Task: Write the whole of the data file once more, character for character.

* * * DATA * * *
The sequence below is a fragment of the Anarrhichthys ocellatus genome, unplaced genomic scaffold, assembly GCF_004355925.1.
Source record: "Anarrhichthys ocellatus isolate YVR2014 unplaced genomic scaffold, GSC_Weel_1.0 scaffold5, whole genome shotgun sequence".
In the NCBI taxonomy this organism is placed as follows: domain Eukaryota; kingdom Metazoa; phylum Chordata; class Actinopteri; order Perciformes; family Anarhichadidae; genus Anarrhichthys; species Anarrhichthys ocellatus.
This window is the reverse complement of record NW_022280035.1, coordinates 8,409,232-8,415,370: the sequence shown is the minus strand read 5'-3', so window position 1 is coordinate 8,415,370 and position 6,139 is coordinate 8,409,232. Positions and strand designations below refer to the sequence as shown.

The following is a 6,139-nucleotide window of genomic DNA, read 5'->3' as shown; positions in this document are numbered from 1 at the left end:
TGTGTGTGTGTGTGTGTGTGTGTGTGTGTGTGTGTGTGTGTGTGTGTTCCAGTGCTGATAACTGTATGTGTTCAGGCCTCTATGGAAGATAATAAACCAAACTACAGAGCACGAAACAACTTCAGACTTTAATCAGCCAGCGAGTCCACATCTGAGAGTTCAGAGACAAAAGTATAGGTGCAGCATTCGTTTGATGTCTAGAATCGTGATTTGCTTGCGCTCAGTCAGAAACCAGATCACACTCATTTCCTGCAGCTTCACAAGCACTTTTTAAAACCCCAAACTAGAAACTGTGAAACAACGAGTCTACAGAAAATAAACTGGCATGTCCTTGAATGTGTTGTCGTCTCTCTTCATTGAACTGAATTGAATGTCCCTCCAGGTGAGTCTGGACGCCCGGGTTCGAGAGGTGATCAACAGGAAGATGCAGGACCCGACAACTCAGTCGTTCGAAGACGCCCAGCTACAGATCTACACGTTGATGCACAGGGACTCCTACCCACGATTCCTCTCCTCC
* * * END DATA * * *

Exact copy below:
The sequence below is a fragment of the Anarrhichthys ocellatus genome, unplaced genomic scaffold, assembly GCF_004355925.1.
Source record: "Anarrhichthys ocellatus isolate YVR2014 unplaced genomic scaffold, GSC_Weel_1.0 scaffold5, whole genome shotgun sequence".
In the NCBI taxonomy this organism is placed as follows: domain Eukaryota; kingdom Metazoa; phylum Chordata; class Actinopteri; order Perciformes; family Anarhichadidae; genus Anarrhichthys; species Anarrhichthys ocellatus.
This window is the reverse complement of record NW_022280035.1, coordinates 8,409,232-8,415,370: the sequence shown is the minus strand read 5'-3', so window position 1 is coordinate 8,415,370 and position 6,139 is coordinate 8,409,232. Positions and strand designations below refer to the sequence as shown.

The following is a 6,139-nucleotide window of genomic DNA, read 5'->3' as shown; positions in this document are numbered from 1 at the left end:
TGTGTGTGTGTGTGTGTGTGTGTGTGTGTGTGTGTGTGTGTGTGTGTTCCAGTGCTGATAACTGTATGTGTTCAGGCCTCTATGGAAGATAATAAACCAAACTACAGAGCACGAAACAACTTCAGACTTTAATCAGCCAGCGAGTCCACATCTGAGAGTTCAGAGACAAAAGTATAGGTGCAGCATTCGTTTGATGTCTAGAATCGTGATTTGCTTGCGCTCAGTCAGAAACCAGATCACACTCATTTCCTGCAGCTTCACAAGCACTTTTTAAAACCCCAAACTAGAAACTGTGAAACAACGAGTCTACAGAAAATAAACTGGCATGTCCTTGAATGTGTTGTCGTCTCTCTTCATTGAACTGAATTGAATGTCCCTCCAGGTGAGTCTGGACGCCCGGGTTCGAGAGGTGATCAACAGGAAGATGCAGGACCCGACAACTCAGTCGTTCGAAGACGCCCAGCTACAGATCTACACGTTGATGCACAGGGACTCCTACCCACGATTCCTCTCCTCC